Transportation, parking and the use of Jackson Park for the Obama Presidential Center are dividing area residents as plans and community feedback continue to pour in.
The Chicago Park District is setting the date for the next public meeting for the Obama Presidential Center as well as the Tiger Woods-designed golf course that would refurbish and combine the Jackson Park and South Shore Cultural Center golf courses.
Democratic candidates with an eye on winning Gov. Bruce Rauner’s title took fire at each other Tuesday night for the first televised debate of the gubernatorial race. The debate signaled a growing rivalry between candidates that include billionaire financier J. B. Pritzker, State Senator Daniel Biss and businessman Chris Kennedy as the March primaries draw near.
Candidates touched on ties to former Gov. Rod Blagojevich, taxes, funding for education, and Pritzker’s toilet, among other issues. WTTW’s Carol Marin moderated the debate that included Dr. Robert Marshall, a frequent office-seeker, Tio Hardiman, executive director of the Violence Interrupters, and Bob Daiber, Madison County regional school superintendent.
It’s late on a Friday evening, but the cafeteria at the Chicago High School for Agricultural Sciences is packed, filled with students chatting, eating pizza and prepping for their first debate tournament of the season.
“I was nervous for the first bit, but I think it was actually a really great experience for me,” said Williams, who just completed his first round with partner Moriah Warner. He was relieved to get this first round out of the way, but ready for more.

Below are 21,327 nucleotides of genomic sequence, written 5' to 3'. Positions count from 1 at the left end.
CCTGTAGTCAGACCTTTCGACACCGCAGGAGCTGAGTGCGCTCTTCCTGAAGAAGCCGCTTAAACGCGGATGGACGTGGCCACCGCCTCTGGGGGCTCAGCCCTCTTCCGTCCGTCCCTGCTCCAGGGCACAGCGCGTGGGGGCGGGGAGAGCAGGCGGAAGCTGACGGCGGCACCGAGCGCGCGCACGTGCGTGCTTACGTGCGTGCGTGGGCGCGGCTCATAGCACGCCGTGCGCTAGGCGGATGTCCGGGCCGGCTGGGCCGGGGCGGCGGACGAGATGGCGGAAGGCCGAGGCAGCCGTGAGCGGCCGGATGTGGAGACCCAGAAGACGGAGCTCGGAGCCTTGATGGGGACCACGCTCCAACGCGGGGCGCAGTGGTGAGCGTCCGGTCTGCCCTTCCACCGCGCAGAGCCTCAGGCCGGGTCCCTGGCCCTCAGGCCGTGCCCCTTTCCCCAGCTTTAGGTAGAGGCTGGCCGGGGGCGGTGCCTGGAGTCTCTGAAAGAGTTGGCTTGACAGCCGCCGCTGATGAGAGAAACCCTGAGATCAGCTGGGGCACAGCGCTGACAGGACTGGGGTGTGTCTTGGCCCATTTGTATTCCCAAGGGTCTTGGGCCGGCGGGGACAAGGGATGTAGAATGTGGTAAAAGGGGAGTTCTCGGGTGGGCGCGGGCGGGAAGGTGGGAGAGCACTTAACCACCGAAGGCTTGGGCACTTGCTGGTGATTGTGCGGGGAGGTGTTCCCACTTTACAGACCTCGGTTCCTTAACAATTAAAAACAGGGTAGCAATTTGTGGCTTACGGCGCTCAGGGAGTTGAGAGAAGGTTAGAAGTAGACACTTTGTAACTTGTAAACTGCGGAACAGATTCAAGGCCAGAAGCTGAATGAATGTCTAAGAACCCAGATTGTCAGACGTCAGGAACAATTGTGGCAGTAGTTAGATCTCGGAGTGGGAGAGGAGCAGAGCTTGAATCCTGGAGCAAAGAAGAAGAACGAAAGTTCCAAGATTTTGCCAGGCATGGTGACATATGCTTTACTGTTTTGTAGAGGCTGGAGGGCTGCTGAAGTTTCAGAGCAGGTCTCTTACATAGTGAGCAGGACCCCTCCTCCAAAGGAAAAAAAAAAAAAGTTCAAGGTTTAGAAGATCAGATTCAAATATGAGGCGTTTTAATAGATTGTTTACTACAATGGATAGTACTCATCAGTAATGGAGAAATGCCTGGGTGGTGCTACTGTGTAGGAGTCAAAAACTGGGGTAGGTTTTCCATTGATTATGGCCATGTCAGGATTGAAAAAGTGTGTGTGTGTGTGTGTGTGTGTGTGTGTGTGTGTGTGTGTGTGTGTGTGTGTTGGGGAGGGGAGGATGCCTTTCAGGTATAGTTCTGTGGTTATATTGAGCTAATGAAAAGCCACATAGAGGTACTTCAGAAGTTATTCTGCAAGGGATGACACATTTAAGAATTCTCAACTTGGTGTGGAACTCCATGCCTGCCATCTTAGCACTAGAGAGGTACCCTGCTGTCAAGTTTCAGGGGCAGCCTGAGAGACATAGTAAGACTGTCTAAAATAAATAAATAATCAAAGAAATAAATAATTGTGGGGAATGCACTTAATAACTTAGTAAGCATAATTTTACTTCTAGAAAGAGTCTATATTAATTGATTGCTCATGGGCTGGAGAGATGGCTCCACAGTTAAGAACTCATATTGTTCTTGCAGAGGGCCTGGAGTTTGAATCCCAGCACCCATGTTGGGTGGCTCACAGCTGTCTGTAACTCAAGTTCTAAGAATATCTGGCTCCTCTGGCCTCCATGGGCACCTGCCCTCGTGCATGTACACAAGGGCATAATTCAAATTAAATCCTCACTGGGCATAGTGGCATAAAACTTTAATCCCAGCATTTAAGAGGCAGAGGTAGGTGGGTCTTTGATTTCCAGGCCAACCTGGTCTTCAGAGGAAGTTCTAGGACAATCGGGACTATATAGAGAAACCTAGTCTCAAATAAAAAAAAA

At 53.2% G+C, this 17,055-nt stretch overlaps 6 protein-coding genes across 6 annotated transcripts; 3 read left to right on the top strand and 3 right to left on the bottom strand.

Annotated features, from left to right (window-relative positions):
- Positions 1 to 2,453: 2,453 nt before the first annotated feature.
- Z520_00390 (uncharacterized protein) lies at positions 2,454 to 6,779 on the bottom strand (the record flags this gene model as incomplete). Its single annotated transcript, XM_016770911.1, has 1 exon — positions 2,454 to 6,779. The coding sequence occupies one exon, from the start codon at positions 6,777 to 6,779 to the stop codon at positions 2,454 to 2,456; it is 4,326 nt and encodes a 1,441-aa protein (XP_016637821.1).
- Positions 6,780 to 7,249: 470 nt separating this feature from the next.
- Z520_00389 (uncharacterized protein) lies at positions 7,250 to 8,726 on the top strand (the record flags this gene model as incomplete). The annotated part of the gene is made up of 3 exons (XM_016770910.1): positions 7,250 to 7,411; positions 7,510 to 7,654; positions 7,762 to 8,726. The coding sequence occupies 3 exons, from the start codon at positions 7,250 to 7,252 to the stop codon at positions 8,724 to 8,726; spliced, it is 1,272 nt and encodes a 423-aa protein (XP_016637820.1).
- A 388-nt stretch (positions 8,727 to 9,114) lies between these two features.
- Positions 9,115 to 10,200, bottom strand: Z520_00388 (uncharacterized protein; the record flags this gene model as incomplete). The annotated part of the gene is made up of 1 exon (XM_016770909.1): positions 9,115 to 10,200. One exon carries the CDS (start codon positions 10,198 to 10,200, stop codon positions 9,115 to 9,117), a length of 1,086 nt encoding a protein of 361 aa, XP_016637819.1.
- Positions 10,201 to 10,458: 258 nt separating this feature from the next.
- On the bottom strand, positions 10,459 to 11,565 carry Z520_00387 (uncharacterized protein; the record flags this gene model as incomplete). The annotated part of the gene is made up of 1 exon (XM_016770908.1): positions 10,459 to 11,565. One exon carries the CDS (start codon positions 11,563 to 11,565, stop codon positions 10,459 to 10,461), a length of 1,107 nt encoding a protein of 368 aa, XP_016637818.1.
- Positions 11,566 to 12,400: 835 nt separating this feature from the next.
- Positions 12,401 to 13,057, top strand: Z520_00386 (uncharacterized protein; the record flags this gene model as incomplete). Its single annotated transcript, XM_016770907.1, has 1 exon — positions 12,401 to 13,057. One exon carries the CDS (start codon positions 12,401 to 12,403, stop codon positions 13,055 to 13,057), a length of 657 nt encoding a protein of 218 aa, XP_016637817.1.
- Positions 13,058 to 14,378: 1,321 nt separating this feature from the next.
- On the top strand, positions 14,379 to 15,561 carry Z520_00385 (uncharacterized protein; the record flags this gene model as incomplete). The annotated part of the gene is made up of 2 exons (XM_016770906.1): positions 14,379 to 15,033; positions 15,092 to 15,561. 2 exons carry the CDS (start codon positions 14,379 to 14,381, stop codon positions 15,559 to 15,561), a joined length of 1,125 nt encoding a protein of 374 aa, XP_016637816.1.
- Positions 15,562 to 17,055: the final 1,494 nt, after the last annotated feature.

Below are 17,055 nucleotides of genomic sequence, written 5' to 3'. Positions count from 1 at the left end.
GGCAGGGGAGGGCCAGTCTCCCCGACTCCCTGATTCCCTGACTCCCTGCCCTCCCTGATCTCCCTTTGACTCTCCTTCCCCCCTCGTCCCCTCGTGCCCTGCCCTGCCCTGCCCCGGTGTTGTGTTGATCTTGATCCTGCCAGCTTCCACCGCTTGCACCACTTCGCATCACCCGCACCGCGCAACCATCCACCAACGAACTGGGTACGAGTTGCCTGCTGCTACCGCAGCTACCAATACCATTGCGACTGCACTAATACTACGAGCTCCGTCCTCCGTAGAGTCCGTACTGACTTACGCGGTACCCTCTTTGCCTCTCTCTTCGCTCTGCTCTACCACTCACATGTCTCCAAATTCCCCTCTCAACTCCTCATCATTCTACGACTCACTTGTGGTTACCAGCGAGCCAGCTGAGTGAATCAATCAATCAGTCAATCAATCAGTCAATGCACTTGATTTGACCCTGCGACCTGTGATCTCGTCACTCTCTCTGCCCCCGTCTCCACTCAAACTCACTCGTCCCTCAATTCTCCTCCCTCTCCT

He and Warner, both freshmen at King College Prep, are two of more than 13,000 students who have competed in the Chicago Debate League since it began in 1997. Today, they claim to be the largest urban debate league in the country.
Students squeezed themselves onto couches placed around the room or sat knee-to-knee on the grey carpet in the main lounge of the Northwestern University’s Communications Residential College Sunday night. Seating was at a premium. Even a bench from the grand piano in the corner and a lone table by the window became prime locations.
The students were spending their Sunday evening, not doing homework or relaxing, but poised in front of their lounge’s 60 inch flat screen television, watching Donald Trump and Hillary Clinton square off in the second of their presidential debates.
This was the dorm’s third watch party of the semester, having previously hosted residents for the very first Clinton-Trump debate and the vice presidential debate between Tim Kaine and Mike Pence just last week.
There were cheers, groans and, at times, even loud bursts of laughter as the students reacted to the quips thrown by Trump and Clinton.
Faculty chair Roger Boye started the evening off, by reiterating his earlier promise that the first students to arrive in the lounge would receive a free “Mac”. A quick dash into a side room and Boye returned with the students’ prize: boxes of McIntosh apples. They were met with applause and quickly passed all around the room.